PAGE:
CO2 Thermagedon ? In evidenzaScritto da Roberto Madrigali
CO2 Thermagedon ? Dr.Clive Best
What is the worst damage that increased Carbon Dioxide could possibly cause on earth?The answer is surprisingly little (ignoring hypothetical ‘feedbacks’) !
So now let’s imagine the most extreme case possible. What if CO2 levels were somehow to rise 300 times higher than current levels reaching crazy levels like 1%? Just how hot would the earth then get ?
So really not so bad after all! The maximum possible CO2 greenhouse effect on earth is about 13 deg. C.
These calculations are based on a line by line ‘radiative transfer’ code covering the dominant 15 micron absorption band described here.
So what is the problem of anthropogenic global warming – if any?
For 99.9% of earth’s 4 billion year climate history CO2 never has been a problem. On the contrary CO2 has helped to keep the earth’s temperature just right for life to flourish. In reality CO2 is a wonderful stabilising feedback that counteracts external ‘dangerous’ forcings on climate, and will continue to do so as long as life continues to flourish.
CO2 levels in the earth’s atmosphere normally react to changes in climate. They naturally regulate atmospheric CO2 by responding to changes in ocean temperature. It is basically only now that CO2 levels have increased before temperature, with the possible exception of the Paleocene–Eocene Thermal Maximum (PETM) event 50 million years ago. Anthropogenic CO2 ‘climate change’ is less than a blink in the eye.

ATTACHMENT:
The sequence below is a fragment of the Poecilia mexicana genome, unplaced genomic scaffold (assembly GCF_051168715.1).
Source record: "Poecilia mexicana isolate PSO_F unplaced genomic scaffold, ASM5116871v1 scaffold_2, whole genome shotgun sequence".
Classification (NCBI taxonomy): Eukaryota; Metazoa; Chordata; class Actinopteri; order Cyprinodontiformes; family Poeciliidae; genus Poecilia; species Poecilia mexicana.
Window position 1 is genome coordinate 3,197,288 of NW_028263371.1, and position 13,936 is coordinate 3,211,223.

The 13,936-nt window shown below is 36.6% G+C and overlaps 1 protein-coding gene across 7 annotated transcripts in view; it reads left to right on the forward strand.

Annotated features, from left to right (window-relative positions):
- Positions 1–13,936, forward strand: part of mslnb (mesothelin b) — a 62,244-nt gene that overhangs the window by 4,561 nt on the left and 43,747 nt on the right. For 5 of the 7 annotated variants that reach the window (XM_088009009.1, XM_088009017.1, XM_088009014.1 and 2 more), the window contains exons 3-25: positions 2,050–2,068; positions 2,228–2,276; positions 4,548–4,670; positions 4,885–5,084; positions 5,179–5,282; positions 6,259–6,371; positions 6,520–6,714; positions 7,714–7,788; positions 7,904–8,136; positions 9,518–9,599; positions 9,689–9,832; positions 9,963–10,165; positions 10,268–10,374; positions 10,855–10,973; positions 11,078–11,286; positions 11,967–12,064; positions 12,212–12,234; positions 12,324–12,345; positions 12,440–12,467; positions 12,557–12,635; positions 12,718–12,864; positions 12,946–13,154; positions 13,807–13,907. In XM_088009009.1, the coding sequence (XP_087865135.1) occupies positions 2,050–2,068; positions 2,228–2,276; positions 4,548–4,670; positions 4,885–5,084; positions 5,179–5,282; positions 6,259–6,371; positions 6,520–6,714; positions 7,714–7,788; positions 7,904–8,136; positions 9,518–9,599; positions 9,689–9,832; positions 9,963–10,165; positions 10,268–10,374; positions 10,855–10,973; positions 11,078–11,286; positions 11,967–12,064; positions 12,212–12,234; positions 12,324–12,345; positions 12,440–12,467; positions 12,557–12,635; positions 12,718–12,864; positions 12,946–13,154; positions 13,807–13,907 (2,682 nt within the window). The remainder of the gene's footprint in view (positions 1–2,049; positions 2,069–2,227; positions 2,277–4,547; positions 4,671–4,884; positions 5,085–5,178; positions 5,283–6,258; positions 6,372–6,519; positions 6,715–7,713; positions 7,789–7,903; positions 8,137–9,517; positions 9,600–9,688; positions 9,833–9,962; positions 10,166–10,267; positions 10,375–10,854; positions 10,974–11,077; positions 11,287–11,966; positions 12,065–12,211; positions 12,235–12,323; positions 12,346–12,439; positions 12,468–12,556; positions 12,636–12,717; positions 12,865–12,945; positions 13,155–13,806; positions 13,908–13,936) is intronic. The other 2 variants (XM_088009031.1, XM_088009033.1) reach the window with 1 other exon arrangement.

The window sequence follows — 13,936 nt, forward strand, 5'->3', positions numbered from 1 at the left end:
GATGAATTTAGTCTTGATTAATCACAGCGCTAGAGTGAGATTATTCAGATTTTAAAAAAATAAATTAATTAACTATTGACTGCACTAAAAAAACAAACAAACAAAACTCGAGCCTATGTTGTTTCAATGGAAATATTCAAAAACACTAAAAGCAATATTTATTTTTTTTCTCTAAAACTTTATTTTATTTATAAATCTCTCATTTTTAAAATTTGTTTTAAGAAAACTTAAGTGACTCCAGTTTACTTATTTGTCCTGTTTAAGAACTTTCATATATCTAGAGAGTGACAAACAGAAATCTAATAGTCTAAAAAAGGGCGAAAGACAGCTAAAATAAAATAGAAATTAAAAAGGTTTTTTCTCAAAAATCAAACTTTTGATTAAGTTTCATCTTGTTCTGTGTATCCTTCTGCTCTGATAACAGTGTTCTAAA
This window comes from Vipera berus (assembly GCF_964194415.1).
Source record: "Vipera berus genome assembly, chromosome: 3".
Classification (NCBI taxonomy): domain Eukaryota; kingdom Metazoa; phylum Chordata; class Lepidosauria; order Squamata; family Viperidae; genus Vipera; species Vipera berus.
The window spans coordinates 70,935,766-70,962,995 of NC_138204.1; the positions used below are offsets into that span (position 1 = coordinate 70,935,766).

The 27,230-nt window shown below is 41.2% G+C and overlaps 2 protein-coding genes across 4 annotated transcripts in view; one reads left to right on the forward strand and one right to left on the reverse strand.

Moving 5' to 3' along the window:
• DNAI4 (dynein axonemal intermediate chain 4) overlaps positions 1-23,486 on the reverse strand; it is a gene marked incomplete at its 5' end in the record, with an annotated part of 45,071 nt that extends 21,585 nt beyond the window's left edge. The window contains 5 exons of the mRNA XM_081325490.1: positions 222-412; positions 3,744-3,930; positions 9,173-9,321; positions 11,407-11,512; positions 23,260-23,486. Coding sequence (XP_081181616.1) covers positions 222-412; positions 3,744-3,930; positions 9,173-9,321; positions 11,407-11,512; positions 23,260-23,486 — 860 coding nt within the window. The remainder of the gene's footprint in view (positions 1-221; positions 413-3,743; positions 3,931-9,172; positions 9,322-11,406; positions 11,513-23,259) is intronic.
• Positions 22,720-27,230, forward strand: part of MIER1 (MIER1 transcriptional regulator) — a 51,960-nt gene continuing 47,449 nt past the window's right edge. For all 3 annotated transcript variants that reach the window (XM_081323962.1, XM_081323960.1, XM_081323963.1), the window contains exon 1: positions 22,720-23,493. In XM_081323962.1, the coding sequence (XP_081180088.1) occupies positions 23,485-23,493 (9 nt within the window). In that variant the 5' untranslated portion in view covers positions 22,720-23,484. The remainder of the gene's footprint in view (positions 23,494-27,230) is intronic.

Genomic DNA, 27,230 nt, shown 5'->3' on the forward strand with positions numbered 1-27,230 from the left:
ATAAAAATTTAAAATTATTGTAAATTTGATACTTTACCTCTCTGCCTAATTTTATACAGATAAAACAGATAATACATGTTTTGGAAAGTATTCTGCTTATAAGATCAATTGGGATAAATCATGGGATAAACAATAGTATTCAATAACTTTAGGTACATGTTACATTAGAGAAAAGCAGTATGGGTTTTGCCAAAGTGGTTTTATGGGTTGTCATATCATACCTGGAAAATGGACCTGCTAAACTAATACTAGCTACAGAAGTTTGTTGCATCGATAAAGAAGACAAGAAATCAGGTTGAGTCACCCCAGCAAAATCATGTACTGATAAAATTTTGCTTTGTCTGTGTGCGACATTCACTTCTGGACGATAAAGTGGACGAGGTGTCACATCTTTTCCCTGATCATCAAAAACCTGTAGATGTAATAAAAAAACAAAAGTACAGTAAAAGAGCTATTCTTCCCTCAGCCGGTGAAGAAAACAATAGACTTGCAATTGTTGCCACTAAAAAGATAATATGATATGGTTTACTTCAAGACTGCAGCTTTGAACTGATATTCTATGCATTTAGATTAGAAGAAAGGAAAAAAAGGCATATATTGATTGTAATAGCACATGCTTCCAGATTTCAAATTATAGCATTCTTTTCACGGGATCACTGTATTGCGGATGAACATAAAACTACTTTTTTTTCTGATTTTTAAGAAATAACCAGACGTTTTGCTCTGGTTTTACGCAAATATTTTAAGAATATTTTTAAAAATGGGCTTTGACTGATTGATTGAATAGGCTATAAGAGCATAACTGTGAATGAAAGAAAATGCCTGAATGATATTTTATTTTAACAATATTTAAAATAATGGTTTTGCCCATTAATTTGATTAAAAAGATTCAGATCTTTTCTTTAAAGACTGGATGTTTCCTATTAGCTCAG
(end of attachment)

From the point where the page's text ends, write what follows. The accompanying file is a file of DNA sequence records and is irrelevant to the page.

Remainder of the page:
Geological evidence shows that during the PETM, CO2 levels rose by about 3 times more than the most pessimistic levels imaginable today, even if humans were to burn all available fossil fuels on earth. Yet during PETM temperatures only rose by just 5C. Furthermore it is entirely possible that the PETM excursion in CO2 levels was not due to some volcanic belch of CO2, but instead was indeed the result of some external astronomical forcing such as a supernova, which CO2 levels then reacted to as a response.
So we need to keep things in perspective regarding (catastrophic) anthropogenic climate change. Yes human activity will most likely result in some small warming but its effect will naturally be rather limited.
It may even turn out to be a blessing in disguise because increased CO2 levels now may likely delay the onset of the next ice age which otherwise is due to start around now. Another ice age would be orders of magnitude more catastrophic.
Dr.Clive Best Image 2*